Sunlight – the newest medicine for hypertension

From the results of a study conducted in early 2014, it was found that exposing the skin to sunlight can help lower blood pressure and thus limit the risk of heart attack and stroke.

The study was carried out by British scientists from the Universities of Southampton and Edinburgh and showed that sunlight alters the levels of the small signaling molecule nitric oxide in the skin and blood, lowering blood pressure.

Martin Feelish, Professor of Experimental Medicine and Integrative Biology at the University of Southampton and lead scientist on the study, says that nitric oxide and the compounds that break it down are most abundant in the skin, affect blood pressure regulation.

When exposed to sunlight, small amounts of nitric oxide molecules penetrate the skin into the bloodstream, lowering the tone of the blood vessels.

Thus, in fact, they contribute to lowering blood pressure, and the probability of heart attack and stroke decreases almost to 0.

Although limiting exposure to the sun is consistently recommended by all dermatologists to prevent skin cancer, the authors of the study suggest that limiting exposure as much as possible contributes to the formation of factorsthat increase the risk of cardiovascular disease.

These clinical conditions, which are often associated with hypertension, account for 30% of deaths worldwide each year.

High blood pressure and cardiovascular disease have been found to vary with latitude and their incidence increases in the winter months and in countries far from the Equator where ultraviolet radiation is significantly lower.

When exposed to sunlight, natural substances that lower blood pressure are released.

During the study, which was published as an abstract in the Journal of Investigative Dermatology, the skin of 24 healthy subjects was exposed to ultraviolet light from tanning lamps for 2 sessions of 20 minutes each.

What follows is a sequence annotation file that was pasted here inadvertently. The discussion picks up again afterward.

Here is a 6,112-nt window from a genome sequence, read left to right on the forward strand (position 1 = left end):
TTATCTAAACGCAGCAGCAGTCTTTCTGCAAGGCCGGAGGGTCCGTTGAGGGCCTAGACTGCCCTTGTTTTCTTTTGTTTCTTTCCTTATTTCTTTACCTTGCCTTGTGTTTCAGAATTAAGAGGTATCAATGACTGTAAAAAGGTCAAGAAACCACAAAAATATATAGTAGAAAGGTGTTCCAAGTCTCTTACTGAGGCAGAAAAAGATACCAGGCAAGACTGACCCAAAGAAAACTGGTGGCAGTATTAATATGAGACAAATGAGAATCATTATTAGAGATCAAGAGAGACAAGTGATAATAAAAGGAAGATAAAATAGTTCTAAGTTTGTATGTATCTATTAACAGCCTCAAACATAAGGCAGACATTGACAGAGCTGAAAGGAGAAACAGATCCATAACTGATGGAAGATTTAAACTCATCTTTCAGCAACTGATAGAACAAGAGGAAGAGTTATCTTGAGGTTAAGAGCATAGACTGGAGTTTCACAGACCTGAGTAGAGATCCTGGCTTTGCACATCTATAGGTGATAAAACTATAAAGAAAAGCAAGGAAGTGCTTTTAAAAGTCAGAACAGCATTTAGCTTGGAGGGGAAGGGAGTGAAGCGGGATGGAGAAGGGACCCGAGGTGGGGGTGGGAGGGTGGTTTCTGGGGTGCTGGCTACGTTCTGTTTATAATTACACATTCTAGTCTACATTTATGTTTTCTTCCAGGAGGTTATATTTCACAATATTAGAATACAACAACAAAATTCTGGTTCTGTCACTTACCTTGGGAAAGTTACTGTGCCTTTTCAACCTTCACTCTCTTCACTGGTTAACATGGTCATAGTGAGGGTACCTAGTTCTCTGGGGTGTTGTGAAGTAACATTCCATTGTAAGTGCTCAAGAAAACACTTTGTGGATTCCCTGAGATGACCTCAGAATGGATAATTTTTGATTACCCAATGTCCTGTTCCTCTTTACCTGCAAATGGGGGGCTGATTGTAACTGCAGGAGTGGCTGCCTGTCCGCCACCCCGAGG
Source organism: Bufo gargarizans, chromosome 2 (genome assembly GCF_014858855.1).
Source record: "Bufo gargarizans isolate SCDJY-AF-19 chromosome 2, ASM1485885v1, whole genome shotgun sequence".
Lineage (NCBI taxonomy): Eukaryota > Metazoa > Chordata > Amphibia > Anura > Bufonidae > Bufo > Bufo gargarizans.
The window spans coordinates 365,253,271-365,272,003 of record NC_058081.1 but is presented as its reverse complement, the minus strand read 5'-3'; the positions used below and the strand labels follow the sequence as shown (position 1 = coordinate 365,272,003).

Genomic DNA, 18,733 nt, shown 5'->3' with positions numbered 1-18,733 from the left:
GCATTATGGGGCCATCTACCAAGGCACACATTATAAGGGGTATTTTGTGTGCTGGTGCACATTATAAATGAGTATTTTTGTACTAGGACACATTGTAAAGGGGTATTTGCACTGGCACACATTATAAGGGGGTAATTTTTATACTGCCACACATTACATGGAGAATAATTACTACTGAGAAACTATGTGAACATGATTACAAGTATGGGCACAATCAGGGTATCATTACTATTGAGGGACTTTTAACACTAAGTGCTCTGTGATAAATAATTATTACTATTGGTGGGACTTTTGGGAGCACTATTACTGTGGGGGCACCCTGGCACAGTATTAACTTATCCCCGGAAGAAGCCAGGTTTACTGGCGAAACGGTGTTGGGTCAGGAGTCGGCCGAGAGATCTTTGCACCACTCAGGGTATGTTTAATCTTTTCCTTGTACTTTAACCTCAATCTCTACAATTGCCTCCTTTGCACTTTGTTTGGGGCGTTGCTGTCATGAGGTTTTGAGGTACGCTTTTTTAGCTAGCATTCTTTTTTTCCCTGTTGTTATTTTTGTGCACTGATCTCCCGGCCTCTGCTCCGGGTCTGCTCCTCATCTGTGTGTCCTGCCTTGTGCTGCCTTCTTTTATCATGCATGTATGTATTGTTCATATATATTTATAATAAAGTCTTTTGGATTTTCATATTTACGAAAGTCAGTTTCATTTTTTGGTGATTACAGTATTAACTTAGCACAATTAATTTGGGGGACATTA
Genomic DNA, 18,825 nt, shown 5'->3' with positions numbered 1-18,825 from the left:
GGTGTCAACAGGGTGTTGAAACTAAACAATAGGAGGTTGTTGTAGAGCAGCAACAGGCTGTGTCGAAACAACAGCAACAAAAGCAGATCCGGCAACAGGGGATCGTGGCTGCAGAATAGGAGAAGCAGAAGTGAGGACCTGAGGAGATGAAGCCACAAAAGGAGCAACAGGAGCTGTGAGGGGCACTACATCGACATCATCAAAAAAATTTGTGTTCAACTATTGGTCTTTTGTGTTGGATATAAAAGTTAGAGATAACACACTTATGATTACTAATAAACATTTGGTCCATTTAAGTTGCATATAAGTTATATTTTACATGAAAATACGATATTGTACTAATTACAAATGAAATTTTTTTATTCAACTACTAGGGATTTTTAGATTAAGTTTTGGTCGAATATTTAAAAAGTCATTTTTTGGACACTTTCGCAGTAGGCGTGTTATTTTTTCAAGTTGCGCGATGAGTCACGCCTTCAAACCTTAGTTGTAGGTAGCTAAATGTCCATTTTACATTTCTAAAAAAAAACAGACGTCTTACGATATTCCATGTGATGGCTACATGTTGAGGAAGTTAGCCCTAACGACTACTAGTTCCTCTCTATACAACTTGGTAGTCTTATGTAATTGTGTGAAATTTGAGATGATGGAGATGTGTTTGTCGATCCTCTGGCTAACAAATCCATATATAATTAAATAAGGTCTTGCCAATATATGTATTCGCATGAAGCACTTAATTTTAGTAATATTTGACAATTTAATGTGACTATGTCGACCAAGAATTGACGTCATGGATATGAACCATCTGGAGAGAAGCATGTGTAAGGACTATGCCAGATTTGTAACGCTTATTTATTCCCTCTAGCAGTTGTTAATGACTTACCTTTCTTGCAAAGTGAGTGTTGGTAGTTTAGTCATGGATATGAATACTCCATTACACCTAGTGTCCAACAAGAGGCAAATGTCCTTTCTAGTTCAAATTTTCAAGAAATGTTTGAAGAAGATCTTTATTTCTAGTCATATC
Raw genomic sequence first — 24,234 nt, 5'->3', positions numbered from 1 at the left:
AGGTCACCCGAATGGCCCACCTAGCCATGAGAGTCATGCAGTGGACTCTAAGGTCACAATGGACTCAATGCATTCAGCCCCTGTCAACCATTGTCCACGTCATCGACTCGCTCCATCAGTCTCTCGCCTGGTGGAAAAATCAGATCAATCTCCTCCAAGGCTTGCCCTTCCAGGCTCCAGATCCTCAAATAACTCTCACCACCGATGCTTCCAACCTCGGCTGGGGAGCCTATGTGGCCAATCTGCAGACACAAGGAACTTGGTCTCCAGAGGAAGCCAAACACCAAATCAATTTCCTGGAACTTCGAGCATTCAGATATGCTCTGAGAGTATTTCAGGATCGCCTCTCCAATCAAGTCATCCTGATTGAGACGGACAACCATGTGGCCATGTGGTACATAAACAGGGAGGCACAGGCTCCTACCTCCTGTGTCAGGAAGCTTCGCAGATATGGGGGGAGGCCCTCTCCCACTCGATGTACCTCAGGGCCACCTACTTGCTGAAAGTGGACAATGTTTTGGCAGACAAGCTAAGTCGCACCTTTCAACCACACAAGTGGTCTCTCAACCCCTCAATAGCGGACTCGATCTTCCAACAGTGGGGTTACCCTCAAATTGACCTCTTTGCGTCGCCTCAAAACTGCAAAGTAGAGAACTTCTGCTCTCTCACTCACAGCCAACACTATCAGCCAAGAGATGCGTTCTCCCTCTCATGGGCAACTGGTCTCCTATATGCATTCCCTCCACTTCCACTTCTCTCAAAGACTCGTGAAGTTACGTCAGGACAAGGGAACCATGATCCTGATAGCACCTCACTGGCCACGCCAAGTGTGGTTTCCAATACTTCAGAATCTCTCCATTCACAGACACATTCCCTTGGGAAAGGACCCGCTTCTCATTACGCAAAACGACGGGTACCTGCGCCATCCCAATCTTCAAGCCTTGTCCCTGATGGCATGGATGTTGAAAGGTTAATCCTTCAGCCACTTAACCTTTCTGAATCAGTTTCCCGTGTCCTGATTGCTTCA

In the first session, UVA rays and heat from the lamps were directed against the skin of the participants. In the second, the ultraviolet rays were blocked, so that only the heat from the lighting fixtures was directed against the skin of the participants.

Results show that UVA exposure dilates blood vessels, resulting in significantly lower blood pressure and altered levels of circulating nitric oxide metabolites without altering vitamin D concentrations.

Further experiments show that pre-formed nitric oxide deposits in the upper layers of the skin mediate the achievement of these effects.

The results are consistent with seasonal changes in blood pressure and cardiovascular risk in people living in temperate latitudes.

Professor Feelish adds that the results of the study he led are essential to the ongoing debate about the potential beneficial effects of sunlight on human health, as well as the role of vitamin D in this process.

The study may be appropriate to reassess the risks and benefits of sunlight exposure to human health and to take a new approach to formulating recommendations for public health protection.

Avoiding excess exposure to sunlight is essential for skin cancer prevention, but insufficient exposure due to fear of the sun or certain lifestyles can increase the risk of developing heart -vascular diseases.

And the effect of vitamin D in the form of a dietary supplement is disappointing, being useful only for maintaining bone strength.

Scientists who conducted the study believe that nitric oxide in the skin, which penetrates when exposed to sunlight into the bloodstream, is an important but overlooked factor in reducing the risk of cardiovascular disease.

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